While we all, of course, anticipate the happy ending, the wedding, the classic Disney optimism, this one is worth looking at not only as an archetypical fairy tale, but also as an exemplar of mid-century animated art.
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on October 29, 2003
The Disney of today could take a lot of lessons from this movie. Eisner has taken a wonderous, sweet, innocent, and childlike American Icon and turned it into the corporate entertainment equivalent of a fast food chain, desperately trying to please everyone, including audiences not normally associated with what Disney used to stand for (think Tarantino's "Kill Bill").
Most of Disney's recent animated films tinker with the classics in an effort to bring them up-to-date. As if today's kids are so hip, so thoroughly modern in every way, that they can't take a step back in time without references to modern-day satire. Who, I ask you, wants to bother with "Lilo and Stitch"?
This masterpiece was Walt Disney at his best. Look at the landscapes. The artists didn't bother with 3 dimensions. They revelled instead in creating terrific designs based loosely on the shapes and lines of nature. This was more in keeping with medieval painting. And listen to the lush musical score. Not a late 50's sound to be heard. All the music for "Sleeping Beauty" is adapted straight from Tchaikovsky's ballet of the same name. The creators of this movie heralded back to previous centuries not only for the story, but for the soundtrack and artistic inspiration as well.
This is exactly what Disney was meant to do, and sadly, no longer does. Put in the DVD and escape.
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on October 13, 2003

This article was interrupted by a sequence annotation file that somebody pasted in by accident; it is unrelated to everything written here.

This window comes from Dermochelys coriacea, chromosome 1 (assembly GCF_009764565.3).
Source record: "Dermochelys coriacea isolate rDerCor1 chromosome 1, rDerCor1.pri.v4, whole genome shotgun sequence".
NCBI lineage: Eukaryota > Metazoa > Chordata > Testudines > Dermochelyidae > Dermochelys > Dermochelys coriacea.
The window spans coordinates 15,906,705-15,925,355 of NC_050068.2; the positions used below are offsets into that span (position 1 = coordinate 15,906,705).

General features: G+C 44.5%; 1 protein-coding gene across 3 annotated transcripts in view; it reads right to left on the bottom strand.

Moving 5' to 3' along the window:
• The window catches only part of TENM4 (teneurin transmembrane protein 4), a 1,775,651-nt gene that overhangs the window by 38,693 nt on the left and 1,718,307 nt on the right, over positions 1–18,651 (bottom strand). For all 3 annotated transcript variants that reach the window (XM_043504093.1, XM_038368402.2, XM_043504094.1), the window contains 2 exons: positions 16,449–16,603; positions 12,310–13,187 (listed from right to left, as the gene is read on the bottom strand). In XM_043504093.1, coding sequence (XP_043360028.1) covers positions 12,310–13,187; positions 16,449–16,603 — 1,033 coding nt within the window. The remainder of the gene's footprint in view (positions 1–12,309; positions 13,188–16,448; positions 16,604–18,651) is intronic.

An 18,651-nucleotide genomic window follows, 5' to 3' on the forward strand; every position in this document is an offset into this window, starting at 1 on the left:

Sleeping Beauty was one of the first Disney animated films I remember my folks taking me to see. As a child during my 'dinosaur' phase, I loved watching Maleficent turn into the dragon and fight Phillip. The story, you should know by now of course, young princess whisked away by three fairy 'godmothers' to protect her from evil sorceress, raised in the forest unaware of her heritage, meets prince charming unaware he's a prince, eventually finds out they're betrothed to each other as prince fights sorceress. The re-mastering technique employed on this DVD yielded incredible results, the image was actually more vibrant and colorful than originally aired in 1959 and it looks marvelous on today's widescreen HDTVs. I was quite taken with the art, quite unlike anything Disney has done before or since with it's angular geometry and perpendicular themes. Aurora and Maleficent duel for most beautiful Disney female forms to date. The extras on the DVD are quite interesting as well. The original theatrical companion pieces The Grand Canyon was sublime and the snippet of how four artists paint a tree helped glean a bit into the mindset of the brilliant artists on the Sleeping Beauty project. Highly recommended, not just as a child's story, but as an impressive art piece and study of mood and texture.